‘I say,’ began Pertie, with the air of someone who has an important question to ask, “How should television interviewers address their guests? Our lot do so in a variety of different ways. It all seems a bit of a mess. Is there a well-established convention they’re overlooking?”
This was an odd question and certainly not one I was expecting. But it’s also a very relevant one. It gets to the core of a problem that runs through our television interviews and which has irked me for quite a while. So, today, let me share my reply.
If there is a convention, it’s for interviewers to treat their guests as equals, not as superiors, who they defer to, or as friends, who they are chummy with. And there’s a simple reason for this. It creates the impression you are on the same level. It also reassures the viewer of balance and objectivity. After all, how you address someone determines how you treat them. So it’s a terrible mistake for an interviewer to call a guest ‘Sir’. In America it may be a common and pretty meaningless term of speech but in the rest of the English speaking world – and that very definitely includes India – it’s a sign of deference. When you call a person ‘Sir’ you place him on a pedestal and, therefore, above yourself. This means the interviewer has accepted a subordinate role. It, therefore, follows that you cannot toughly question someone who you have acknowledged as a superior. Consequently, both objectivity and balance are undermined.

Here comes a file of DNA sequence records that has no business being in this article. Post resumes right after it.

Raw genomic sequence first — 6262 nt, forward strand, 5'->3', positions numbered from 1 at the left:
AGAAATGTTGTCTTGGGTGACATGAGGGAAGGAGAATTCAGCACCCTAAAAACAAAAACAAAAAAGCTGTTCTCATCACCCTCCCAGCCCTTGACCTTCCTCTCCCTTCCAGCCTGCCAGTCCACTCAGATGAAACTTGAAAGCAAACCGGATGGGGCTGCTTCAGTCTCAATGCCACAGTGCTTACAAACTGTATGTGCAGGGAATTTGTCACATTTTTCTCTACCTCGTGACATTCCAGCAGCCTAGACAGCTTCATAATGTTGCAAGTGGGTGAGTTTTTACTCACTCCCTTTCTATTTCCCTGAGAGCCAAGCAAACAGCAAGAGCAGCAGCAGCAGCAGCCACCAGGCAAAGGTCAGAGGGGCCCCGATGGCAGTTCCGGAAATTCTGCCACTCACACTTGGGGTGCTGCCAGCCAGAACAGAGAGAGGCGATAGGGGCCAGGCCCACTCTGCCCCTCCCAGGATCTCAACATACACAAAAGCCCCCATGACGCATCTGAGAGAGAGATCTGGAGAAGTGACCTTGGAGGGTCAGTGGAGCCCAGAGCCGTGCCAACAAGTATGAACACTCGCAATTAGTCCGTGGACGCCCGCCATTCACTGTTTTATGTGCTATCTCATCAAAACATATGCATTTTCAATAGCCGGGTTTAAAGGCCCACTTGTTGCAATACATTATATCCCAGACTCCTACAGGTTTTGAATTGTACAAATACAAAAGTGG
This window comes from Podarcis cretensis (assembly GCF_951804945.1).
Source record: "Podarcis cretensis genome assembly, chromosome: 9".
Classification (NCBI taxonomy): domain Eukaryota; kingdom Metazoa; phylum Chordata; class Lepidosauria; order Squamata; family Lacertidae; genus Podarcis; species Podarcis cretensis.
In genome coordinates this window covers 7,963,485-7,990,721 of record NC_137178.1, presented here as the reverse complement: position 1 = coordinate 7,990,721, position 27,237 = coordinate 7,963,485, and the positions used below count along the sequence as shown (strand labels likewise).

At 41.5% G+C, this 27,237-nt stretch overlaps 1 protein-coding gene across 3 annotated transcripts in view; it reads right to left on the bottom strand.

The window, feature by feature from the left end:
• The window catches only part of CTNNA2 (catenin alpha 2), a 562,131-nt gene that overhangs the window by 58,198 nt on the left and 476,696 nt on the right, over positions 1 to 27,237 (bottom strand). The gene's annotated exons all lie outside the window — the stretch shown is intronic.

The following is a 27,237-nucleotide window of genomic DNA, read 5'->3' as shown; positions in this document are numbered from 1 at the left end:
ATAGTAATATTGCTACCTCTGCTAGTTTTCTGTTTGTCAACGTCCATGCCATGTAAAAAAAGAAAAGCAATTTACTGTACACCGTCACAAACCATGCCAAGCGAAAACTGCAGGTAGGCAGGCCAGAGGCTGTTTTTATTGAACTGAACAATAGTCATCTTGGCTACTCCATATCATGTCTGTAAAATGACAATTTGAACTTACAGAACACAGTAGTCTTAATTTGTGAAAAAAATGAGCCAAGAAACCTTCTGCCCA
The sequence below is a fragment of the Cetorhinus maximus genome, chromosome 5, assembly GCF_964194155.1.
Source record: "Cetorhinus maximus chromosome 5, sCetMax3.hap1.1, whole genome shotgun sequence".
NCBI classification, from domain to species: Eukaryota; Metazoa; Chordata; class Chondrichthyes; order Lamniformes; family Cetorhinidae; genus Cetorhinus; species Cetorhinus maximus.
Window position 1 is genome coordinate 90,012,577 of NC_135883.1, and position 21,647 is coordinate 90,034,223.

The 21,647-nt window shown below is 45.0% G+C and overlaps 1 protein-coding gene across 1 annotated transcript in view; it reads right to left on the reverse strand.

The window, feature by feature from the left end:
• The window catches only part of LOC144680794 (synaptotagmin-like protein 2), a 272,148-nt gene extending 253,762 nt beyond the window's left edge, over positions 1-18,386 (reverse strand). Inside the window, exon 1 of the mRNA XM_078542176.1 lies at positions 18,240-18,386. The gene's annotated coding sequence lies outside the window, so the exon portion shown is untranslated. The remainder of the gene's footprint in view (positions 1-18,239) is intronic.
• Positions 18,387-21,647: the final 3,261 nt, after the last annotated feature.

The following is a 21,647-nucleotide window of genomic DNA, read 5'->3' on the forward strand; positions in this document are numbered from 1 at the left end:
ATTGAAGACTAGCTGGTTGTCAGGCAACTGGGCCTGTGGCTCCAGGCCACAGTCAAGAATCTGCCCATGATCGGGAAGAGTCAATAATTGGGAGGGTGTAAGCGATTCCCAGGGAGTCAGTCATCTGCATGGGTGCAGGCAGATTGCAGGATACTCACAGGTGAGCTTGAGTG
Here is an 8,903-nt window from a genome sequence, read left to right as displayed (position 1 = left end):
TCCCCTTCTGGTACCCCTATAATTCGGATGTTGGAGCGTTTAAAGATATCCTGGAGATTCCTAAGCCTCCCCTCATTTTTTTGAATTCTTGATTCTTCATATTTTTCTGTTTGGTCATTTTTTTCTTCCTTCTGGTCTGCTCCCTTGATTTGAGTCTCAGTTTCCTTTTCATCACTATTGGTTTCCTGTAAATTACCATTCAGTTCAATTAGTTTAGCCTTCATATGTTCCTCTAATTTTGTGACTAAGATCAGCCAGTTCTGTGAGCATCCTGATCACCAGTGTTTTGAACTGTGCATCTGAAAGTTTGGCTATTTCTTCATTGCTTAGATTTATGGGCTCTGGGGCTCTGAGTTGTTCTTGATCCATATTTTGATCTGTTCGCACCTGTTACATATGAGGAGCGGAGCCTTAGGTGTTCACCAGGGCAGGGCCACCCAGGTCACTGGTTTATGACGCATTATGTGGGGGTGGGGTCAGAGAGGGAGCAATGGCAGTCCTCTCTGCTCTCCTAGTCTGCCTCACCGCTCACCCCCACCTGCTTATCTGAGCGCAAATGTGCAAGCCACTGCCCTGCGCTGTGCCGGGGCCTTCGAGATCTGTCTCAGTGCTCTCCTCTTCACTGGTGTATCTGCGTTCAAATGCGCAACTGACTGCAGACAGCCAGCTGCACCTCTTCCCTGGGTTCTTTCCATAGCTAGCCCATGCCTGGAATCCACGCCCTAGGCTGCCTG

The opposite happens when the interviewer decides to call his guest by his first name. Of course, I’m talking about current affairs interviews of the HARDtalk variety rather than chat show conversations. The latter are very different. But in the former case when an interviewer calls his guest Arun or Ravi, Sita or Kapil he is establishing a link of friendship that has two profound consequences. First, the audience finds it hard to believe he will be tough with a chum. Second, though perhaps only subliminally, it suggests the two are together and the audience is separate and apart. It creates a barrier that distances and, at times, even excludes the audience. Once again, objectivity and balance are undermined.
In either case, the proper way of addressing your guest is, for example, Mr Jaitley or finance minister or, even, Arun Jaitley. This is both respectful and neutral. It doesn’t reflect either deference or familiarity. Equally importantly, it doesn’t preclude tough questioning or firm interruptions.
Sadly, many current affairs television interviewers in India blithely disregard these sensible conventions. Perhaps they aren’t even aware they exist or the reason for observing them. But, alas, there are times when they go even further. They don’t just use reverential titles or familiar first names but, occasionally, nick names and terms of endearment. So, Mamata Banerjee is often called Didi! But she’s not the interviewer’s sister nor is it proper for the former to seek such a relationship with her during a formal interview. It simply shatters the illusion of equality or the need for objectivity.
“But does anyone know of, leave aside observe, these codes?” Pertie suddenly asked. Till then he’d been uncharacteristically silent. “Aren’t they a bit olde-worlde for today?”
Possibly but they still make a lot of sense. Yet in an age when journalists either wish to be familiar with politicians or bend at the knee sensible practices are usually the first casualty.